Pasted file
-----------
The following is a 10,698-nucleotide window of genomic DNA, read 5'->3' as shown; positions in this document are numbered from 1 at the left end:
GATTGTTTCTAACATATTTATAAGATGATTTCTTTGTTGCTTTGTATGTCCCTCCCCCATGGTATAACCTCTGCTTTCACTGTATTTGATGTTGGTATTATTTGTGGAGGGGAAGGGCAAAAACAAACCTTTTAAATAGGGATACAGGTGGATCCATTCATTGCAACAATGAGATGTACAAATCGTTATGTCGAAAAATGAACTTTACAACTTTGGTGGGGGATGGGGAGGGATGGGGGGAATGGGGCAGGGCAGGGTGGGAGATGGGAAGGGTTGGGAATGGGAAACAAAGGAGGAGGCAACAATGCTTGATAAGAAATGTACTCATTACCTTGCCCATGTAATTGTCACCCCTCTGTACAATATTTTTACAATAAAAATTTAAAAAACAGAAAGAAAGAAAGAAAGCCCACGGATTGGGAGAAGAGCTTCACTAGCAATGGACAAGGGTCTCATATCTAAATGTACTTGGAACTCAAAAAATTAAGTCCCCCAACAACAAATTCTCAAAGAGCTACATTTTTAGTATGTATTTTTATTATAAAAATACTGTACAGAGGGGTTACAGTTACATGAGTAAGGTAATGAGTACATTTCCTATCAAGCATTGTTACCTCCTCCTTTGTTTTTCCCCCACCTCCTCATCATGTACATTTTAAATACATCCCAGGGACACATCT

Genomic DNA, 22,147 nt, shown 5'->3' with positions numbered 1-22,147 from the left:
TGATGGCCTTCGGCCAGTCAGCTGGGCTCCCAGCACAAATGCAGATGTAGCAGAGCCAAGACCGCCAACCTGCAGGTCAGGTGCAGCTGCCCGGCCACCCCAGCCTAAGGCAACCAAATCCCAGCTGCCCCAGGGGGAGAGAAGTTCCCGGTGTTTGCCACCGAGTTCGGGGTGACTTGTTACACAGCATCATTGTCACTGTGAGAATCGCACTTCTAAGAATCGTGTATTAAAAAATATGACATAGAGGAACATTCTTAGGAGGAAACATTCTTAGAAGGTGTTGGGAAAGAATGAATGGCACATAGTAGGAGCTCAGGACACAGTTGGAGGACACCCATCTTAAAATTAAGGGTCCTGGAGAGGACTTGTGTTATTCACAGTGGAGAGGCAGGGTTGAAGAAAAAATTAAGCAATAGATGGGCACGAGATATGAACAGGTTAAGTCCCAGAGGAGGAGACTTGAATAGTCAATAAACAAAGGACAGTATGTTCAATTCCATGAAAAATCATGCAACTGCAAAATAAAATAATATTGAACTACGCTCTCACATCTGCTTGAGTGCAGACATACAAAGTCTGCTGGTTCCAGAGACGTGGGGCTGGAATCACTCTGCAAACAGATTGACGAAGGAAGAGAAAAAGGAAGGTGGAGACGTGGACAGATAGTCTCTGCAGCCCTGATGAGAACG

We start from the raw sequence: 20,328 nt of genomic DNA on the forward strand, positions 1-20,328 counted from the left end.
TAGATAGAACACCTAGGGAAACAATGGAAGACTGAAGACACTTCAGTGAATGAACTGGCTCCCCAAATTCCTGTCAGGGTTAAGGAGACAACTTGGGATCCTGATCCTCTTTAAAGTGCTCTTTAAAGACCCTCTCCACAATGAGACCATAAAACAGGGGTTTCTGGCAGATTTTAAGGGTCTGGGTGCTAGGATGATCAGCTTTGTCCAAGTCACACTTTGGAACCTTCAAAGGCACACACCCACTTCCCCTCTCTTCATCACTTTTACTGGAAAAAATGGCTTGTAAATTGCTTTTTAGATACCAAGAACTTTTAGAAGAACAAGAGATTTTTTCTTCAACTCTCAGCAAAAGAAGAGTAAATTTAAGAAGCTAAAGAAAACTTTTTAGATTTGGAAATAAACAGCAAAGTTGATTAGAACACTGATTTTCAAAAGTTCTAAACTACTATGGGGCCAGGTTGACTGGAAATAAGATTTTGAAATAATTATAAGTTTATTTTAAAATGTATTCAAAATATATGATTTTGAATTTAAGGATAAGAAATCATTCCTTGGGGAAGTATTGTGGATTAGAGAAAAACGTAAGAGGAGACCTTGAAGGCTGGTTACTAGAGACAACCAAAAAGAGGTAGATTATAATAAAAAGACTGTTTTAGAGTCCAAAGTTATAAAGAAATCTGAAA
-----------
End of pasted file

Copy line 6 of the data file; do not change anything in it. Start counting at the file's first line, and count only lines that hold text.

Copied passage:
TAGATAGAACACCTAGGGAAACAATGGAAGACTGAAGACACTTCAGTGAATGAACTGGCTCCCCAAATTCCTGTCAGGGTTAAGGAGACAACTTGGGATCCTGATCCTCTTTAAAGTGCTCTTTAAAGACCCTCTCCACAATGAGACCATAAAACAGGGGTTTCTGGCAGATTTTAAGGGTCTGGGTGCTAGGATGATCAGCTTTGTCCAAGTCACACTTTGGAACCTTCAAAGGCACACACCCACTTCCCCTCTCTTCATCACTTTTACTGGAAAAAATGGCTTGTAAATTGCTTTTTAGATACCAAGAACTTTTAGAAGAACAAGAGATTTTTTCTTCAACTCTCAGCAAAAGAAGAGTAAATTTAAGAAGCTAAAGAAAACTTTTTAGATTTGGAAATAAACAGCAAAGTTGATTAGAACACTGATTTTCAAAAGTTCTAAACTACTATGGGGCCAGGTTGACTGGAAATAAGATTTTGAAATAATTATAAGTTTATTTTAAAATGTATTCAAAATATATGATTTTGAATTTAAGGATAAGAAATCATTCCTTGGGGAAGTATTGTGGATTAGAGAAAAACGTAAGAGGAGACCTTGAAGGCTGGTTACTAGAGACAACCAAAAAGAGGTAGATTATAATAAAAAGACTGTTTTAGAGTCCAAAGTTATAAAGAAATCTGAAA